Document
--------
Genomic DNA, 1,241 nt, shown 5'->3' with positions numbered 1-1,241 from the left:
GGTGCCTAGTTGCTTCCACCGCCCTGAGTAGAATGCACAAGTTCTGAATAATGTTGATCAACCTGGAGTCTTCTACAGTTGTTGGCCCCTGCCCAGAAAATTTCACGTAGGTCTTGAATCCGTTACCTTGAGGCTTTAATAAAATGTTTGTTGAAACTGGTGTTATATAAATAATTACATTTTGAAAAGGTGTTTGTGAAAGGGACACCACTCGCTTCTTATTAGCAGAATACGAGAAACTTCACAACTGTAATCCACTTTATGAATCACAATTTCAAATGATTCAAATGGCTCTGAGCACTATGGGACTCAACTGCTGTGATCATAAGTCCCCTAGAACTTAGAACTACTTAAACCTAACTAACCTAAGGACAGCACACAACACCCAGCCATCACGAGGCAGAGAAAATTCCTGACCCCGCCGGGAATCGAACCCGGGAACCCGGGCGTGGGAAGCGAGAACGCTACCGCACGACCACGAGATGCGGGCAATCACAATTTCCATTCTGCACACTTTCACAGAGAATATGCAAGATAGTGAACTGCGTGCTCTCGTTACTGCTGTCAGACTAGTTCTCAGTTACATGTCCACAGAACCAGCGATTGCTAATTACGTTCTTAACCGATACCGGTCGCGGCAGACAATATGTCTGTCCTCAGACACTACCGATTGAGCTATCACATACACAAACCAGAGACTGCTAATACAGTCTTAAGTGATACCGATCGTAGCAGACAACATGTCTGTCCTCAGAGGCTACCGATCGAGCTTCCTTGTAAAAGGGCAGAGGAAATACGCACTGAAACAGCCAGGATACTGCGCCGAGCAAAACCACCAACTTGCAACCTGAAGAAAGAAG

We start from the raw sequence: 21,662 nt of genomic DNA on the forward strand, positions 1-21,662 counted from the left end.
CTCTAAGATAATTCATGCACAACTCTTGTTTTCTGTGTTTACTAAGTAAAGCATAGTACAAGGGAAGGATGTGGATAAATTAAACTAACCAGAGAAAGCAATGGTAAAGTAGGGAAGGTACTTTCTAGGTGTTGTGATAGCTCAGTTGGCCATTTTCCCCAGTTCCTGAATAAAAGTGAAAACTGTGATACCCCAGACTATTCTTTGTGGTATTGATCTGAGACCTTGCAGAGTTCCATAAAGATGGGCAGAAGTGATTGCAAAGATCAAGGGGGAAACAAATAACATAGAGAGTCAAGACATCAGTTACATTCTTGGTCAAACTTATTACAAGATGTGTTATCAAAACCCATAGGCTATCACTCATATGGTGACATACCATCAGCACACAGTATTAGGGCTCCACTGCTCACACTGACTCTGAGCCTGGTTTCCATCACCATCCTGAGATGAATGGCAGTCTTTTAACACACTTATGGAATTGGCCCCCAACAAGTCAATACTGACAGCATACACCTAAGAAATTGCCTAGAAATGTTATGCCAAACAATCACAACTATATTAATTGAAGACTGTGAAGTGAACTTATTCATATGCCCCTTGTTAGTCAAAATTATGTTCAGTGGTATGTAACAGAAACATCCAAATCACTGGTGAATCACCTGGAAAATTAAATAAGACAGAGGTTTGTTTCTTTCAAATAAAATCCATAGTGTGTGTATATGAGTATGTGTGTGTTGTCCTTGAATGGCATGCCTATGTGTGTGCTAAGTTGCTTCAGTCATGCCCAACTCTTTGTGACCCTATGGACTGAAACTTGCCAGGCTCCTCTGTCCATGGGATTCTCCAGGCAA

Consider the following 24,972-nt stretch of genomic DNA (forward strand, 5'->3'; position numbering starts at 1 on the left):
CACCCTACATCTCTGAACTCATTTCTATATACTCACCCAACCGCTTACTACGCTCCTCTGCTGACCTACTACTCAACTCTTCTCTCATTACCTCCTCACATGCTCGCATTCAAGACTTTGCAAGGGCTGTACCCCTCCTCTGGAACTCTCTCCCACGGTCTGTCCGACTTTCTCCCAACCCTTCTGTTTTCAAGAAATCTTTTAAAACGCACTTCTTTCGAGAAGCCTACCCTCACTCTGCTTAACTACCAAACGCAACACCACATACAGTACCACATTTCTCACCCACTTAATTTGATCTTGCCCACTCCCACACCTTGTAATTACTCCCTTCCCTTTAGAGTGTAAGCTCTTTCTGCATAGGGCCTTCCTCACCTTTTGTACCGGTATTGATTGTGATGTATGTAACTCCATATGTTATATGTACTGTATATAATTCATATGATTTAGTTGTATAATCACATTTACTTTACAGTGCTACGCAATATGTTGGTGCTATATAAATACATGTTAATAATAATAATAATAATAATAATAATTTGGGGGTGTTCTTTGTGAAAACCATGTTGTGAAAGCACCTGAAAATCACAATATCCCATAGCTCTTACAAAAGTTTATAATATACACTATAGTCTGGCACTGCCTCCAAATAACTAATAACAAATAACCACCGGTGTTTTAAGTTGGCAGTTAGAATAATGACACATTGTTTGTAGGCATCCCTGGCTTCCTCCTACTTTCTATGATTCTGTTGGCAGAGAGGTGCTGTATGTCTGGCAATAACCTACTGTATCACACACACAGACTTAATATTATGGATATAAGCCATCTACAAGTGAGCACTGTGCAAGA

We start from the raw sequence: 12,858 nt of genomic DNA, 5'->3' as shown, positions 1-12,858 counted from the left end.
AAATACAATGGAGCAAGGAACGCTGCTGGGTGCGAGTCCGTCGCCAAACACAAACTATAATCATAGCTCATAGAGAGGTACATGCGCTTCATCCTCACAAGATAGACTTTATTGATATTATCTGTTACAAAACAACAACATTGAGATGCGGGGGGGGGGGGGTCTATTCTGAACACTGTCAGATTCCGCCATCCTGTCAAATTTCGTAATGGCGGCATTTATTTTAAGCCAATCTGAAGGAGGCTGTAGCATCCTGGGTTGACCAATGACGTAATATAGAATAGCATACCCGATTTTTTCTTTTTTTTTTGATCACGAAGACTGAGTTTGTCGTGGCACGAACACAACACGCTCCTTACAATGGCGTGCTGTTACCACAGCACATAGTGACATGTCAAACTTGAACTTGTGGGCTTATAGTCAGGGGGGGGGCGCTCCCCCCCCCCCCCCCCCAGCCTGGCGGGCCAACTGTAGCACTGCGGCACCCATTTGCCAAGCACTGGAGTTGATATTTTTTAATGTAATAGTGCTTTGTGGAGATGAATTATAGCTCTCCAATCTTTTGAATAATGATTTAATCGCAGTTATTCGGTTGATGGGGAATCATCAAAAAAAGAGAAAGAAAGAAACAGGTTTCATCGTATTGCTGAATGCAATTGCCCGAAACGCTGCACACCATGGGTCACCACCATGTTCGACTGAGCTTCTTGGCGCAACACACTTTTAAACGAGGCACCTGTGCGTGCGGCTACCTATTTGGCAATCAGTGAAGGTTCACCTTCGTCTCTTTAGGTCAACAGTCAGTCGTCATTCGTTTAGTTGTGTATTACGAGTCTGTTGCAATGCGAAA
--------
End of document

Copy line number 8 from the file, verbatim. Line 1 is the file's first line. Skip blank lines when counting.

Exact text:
AAATACAATGGAGCAAGGAACGCTGCTGGGTGCGAGTCCGTCGCCAAACACAAACTATAATCATAGCTCATAGAGAGGTACATGCGCTTCATCCTCACAAGATAGACTTTATTGATATTATCTGTTACAAAACAACAACATTGAGATGCGGGGGGGGGGGGGTCTATTCTGAACACTGTCAGATTCCGCCATCCTGTCAAATTTCGTAATGGCGGCATTTATTTTAAGCCAATCTGAAGGAGGCTGTAGCATCCTGGGTTGACCAATGACGTAATATAGAATAGCATACCCGATTTTTTCTTTTTTTTTTGATCACGAAGACTGAGTTTGTCGTGGCACGAACACAACACGCTCCTTACAATGGCGTGCTGTTACCACAGCACATAGTGACATGTCAAACTTGAACTTGTGGGCTTATAGTCAGGGGGGGGGCGCTCCCCCCCCCCCCCCCCCAGCCTGGCGGGCCAACTGTAGCACTGCGGCACCCATTTGCCAAGCACTGGAGTTGATATTTTTTAATGTAATAGTGCTTTGTGGAGATGAATTATAGCTCTCCAATCTTTTGAATAATGATTTAATCGCAGTTATTCGGTTGATGGGGAATCATCAAAAAAAGAGAAAGAAAGAAACAGGTTTCATCGTATTGCTGAATGCAATTGCCCGAAACGCTGCACACCATGGGTCACCACCATGTTCGACTGAGCTTCTTGGCGCAACACACTTTTAAACGAGGCACCTGTGCGTGCGGCTACCTATTTGGCAATCAGTGAAGGTTCACCTTCGTCTCTTTAGGTCAACAGTCAGTCGTCATTCGTTTAGTTGTGTATTACGAGTCTGTTGCAATGCGAAA